Sept. 15 is the 10th anniversary of Lehman Brothers declaring bankruptcy. It was a day after the global money markets seized up, turning a worldwide daisy chain of financial institutions into a ticking bomb. In the wake of the bankruptcy, it seemed likely that the United States financial system as a whole would cease to operate, a financial blackout that would render paychecks, credit cards, and ATMs useless.
Lenders, including large companies, financial institutions, and money market funds, suddenly hoarded cash in the face of growing losses and threats to their own sources of credit. They no longer knew which borrower was a good risk, so they treated all of them as bad risks.
The world experienced the worst financial crisis since the Great Depression of the 1930s and the economy plunged into deep recession. The Federal Reserve and Treasury Department misjudged the scale of the fallout from Lehman’s bankruptcy.
The failure of Lehman Brothers started a chain reaction in financial markets, as it was the first true test of the “too big to fail” hypothesis. Whereas Bear Stearns was sold to JP Morgan in March 2008, Lehman failed to find a buyer in time. The federal government refused to provide financial assistance and the company was forced into bankruptcy. Lehman was the fourth largest investment bank, and its failure sent huge waves across global financial markets. Market volatility peaked, and for some time it seemed that no bank was safe.
Merrill Lynch, the third-largest investment bank, rushed to sell itself to Bank of America that same weekend. Even Goldman Sachs and Morgan Stanley felt the shock and quickly tried to raise capital. The Federal Reserve allowed those two banks to change their charters and become bank holding companies which facilitated their funding via the discount window at the Federal Reserve.
On September 16, the federal government rushed forward with an initial $85 billion in taxpayer cash to bail out AIG, the nation’s largest insurance company. The very next day the nation’s largest money market fund was forced to “break the buck”, that is, report a share value of less than a dollar. The firm’s stake in debt securities issued by Lehman Brothers, with a face value of $785, million was essentially worthless. As a result, the share value fell to 97 cents. (Gasp.)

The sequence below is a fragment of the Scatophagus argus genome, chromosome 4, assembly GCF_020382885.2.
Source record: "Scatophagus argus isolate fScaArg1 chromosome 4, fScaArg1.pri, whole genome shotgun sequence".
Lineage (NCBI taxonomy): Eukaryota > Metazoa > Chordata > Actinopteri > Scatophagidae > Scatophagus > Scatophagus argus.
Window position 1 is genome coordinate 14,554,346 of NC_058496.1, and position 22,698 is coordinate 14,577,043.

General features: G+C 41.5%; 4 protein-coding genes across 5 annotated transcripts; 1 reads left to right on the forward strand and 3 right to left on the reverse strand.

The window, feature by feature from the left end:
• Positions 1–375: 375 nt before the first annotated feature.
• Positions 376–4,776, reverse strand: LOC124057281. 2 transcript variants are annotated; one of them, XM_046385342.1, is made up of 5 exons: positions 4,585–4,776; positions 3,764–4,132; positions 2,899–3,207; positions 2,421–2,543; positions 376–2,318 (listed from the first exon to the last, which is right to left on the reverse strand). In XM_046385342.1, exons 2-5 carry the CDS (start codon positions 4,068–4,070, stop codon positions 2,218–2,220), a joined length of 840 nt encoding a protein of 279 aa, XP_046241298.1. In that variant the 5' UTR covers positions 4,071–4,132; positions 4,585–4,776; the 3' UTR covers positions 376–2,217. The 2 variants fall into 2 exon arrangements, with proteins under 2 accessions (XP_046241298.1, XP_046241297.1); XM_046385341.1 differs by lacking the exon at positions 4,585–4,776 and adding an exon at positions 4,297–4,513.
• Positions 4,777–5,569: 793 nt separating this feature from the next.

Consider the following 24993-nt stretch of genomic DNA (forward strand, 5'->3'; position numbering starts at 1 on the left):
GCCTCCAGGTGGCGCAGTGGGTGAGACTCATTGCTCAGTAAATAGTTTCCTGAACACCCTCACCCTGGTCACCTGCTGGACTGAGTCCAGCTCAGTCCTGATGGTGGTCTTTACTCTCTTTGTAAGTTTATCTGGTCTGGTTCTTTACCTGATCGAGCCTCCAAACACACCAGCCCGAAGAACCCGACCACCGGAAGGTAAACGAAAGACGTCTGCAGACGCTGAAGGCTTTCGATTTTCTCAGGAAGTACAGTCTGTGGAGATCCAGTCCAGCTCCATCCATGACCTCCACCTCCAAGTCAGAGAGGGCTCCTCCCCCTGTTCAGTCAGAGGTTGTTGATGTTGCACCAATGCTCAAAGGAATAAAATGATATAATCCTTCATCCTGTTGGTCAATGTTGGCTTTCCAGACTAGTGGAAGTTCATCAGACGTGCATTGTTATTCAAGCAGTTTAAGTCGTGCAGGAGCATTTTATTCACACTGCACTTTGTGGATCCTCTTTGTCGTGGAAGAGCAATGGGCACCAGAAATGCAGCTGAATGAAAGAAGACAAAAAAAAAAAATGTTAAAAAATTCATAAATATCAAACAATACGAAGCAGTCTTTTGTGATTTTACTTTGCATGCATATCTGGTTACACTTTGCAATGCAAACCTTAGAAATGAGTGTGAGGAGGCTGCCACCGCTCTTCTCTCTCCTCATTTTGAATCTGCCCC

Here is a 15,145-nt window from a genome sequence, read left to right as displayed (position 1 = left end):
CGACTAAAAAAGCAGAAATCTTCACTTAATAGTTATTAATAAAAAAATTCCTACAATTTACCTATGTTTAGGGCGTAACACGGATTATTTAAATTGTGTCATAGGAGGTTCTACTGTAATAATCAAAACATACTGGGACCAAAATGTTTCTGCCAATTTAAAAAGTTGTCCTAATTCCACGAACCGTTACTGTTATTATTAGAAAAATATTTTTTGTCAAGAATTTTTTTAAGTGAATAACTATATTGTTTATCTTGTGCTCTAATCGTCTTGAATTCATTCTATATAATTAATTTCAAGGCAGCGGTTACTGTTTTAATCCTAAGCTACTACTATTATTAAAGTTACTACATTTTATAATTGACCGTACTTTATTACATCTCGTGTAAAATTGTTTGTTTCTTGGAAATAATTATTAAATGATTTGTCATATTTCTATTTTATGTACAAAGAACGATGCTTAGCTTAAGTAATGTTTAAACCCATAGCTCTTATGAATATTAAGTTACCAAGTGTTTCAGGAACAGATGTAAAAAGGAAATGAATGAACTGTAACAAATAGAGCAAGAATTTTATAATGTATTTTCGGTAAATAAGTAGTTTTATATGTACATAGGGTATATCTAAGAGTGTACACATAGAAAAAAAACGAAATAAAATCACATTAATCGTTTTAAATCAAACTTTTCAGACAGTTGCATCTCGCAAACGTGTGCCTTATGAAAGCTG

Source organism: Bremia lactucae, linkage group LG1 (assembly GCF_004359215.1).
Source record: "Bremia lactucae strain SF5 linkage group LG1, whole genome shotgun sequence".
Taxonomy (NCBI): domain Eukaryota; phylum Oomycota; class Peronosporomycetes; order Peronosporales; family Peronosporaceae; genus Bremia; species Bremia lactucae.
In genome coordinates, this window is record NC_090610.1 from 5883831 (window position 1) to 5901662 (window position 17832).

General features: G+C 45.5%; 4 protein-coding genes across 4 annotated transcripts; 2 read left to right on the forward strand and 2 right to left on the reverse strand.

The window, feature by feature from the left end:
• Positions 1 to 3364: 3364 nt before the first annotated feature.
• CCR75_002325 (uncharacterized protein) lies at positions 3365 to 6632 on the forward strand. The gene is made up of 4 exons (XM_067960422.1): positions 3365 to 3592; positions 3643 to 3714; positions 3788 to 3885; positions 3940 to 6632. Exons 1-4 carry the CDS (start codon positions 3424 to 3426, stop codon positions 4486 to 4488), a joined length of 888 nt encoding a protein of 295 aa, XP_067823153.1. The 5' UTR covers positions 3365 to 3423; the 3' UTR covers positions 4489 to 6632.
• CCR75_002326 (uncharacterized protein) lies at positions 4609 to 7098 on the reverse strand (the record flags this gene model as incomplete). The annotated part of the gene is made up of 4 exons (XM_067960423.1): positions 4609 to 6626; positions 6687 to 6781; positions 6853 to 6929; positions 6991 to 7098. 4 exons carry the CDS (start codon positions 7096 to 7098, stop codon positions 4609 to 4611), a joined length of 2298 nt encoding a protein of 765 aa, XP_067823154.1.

In the biggest bank failure in United States history, federal regulators seized the assets of Washington Mutual, the sixth largest U.S. bank, on September 27. JP Morgan acquired Washington Mutual’s bank deposits, assets, and their troubled mortgage portfolio from the Federal Deposit Insurance Corporation for $1.9 billion, making it the largest U.S. depository institution.
The crash brought together many forces: stagnant wages, widening inequality, anger about immigration and, above all, a deep distrust of elites and government. The road to recovery has been long for ordinary workers since those white-knuckle days of September 2008, resulting in a wave of nationalism, protectionism, and populism.
The ordinary American scraped by in the aftermath of the crisis, while Wall Street bankers soon returned to wealth and profitability, continuing their well-upholstered lives. The bankers were able to avoid accountability for the financial institutions they ran crashing the economy by trading trillions in fraudulent securities tied to risky or even certain-to-fail mortgages. No senior executive ever had to plea to criminal charges.
Policymakers and prosecutors took the view that prosecuting senior bank executives would cause too much collateral damage to employees, customers, other banks, and the economy. In 2013, then-Attorney General Eric Holder told the Senate Judiciary Committee that he was “concerned that the size of some of these (financial institutions) becomes so large that it… become[s] difficult… to prosecute them when we are hit with indications that… if you do bring a criminal charge, it will have a negative impact on the national economy, perhaps even the world economy.”
In short, they were too big to jail.
Originally Published: September 8, 2018